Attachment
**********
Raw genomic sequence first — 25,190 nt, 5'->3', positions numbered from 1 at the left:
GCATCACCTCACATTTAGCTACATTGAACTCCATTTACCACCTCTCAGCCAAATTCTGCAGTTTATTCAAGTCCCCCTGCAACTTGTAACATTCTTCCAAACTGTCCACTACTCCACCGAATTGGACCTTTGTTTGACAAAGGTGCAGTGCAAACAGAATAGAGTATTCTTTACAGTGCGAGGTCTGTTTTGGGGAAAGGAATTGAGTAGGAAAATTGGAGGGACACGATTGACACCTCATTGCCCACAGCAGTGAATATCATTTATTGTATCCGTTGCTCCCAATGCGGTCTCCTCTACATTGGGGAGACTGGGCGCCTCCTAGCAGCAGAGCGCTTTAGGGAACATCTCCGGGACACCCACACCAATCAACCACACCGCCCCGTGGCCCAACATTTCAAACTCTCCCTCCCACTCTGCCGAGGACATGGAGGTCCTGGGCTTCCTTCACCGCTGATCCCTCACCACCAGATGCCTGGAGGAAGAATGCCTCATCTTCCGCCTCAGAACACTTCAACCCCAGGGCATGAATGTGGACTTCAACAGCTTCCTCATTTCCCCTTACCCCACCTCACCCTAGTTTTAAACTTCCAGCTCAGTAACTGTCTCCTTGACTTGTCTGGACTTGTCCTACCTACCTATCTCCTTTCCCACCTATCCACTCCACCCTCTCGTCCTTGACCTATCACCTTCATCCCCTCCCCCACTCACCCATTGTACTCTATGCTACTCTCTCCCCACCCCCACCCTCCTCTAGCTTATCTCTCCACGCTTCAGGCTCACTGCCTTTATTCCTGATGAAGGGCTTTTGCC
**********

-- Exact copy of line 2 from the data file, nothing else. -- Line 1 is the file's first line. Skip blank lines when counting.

GCATCACCTCACATTTAGCTACATTGAACTCCATTTACCACCTCTCAGCCAAATTCTGCAGTTTATTCAAGTCCCCCTGCAACTTGTAACATTCTTCCAAACTGTCCACTACTCCACCGAATTGGACCTTTGTTTGACAAAGGTGCAGTGCAAACAGAATAGAGTATTCTTTACAGTGCGAGGTCTGTTTTGGGGAAAGGAATTGAGTAGGAAAATTGGAGGGACACGATTGACACCTCATTGCCCACAGCAGTGAATATCATTTATTGTATCCGTTGCTCCCAATGCGGTCTCCTCTACATTGGGGAGACTGGGCGCCTCCTAGCAGCAGAGCGCTTTAGGGAACATCTCCGGGACACCCACACCAATCAACCACACCGCCCCGTGGCCCAACATTTCAAACTCTCCCTCCCACTCTGCCGAGGACATGGAGGTCCTGGGCTTCCTTCACCGCTGATCCCTCACCACCAGATGCCTGGAGGAAGAATGCCTCATCTTCCGCCTCAGAACACTTCAACCCCAGGGCATGAATGTGGACTTCAACAGCTTCCTCATTTCCCCTTACCCCACCTCACCCTAGTTTTAAACTTCCAGCTCAGTAACTGTCTCCTTGACTTGTCTGGACTTGTCCTACCTACCTATCTCCTTTCCCACCTATCCACTCCACCCTCTCGTCCTTGACCTATCACCTTCATCCCCTCCCCCACTCACCCATTGTACTCTATGCTACTCTCTCCCCACCCCCACCCTCCTCTAGCTTATCTCTCCACGCTTCAGGCTCACTGCCTTTATTCCTGATGAAGGGCTTTTGCC